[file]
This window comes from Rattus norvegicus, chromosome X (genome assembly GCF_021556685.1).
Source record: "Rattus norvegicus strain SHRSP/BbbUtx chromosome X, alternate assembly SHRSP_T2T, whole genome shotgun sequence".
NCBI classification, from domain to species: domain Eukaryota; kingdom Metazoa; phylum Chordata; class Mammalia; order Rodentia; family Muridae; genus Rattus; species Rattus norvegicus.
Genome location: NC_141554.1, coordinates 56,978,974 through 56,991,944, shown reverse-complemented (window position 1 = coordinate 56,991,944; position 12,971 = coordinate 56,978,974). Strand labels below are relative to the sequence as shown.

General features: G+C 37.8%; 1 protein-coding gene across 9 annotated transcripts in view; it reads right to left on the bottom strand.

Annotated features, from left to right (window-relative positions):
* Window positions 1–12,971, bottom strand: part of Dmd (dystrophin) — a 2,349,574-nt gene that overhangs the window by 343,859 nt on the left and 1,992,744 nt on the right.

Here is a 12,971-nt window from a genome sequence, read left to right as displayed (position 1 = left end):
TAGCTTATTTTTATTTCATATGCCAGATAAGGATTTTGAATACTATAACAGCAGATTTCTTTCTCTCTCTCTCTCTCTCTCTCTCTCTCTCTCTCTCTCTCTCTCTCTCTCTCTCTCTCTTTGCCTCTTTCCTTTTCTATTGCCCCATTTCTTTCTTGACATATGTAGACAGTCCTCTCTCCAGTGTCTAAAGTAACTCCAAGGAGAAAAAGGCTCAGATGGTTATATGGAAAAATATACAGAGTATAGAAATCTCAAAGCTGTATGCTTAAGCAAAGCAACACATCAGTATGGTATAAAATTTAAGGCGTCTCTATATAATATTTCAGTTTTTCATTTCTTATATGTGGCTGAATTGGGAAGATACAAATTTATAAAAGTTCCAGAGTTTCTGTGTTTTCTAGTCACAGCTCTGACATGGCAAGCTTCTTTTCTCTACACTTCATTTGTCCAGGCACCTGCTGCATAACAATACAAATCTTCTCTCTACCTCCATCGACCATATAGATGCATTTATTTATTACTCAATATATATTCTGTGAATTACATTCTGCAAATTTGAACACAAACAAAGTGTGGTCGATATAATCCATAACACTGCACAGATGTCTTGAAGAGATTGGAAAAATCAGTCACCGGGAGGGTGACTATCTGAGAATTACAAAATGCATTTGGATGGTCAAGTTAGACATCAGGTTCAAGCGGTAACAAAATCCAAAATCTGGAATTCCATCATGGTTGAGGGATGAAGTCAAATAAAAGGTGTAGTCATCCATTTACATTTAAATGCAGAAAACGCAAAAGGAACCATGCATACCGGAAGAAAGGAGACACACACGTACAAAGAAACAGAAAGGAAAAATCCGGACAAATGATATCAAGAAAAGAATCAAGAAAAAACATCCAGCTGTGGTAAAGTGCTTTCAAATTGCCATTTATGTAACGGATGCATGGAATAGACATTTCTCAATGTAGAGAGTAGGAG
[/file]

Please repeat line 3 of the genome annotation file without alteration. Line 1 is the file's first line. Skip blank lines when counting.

NCBI classification, from domain to species: domain Eukaryota; kingdom Metazoa; phylum Chordata; class Mammalia; order Rodentia; family Muridae; genus Rattus; species Rattus norvegicus.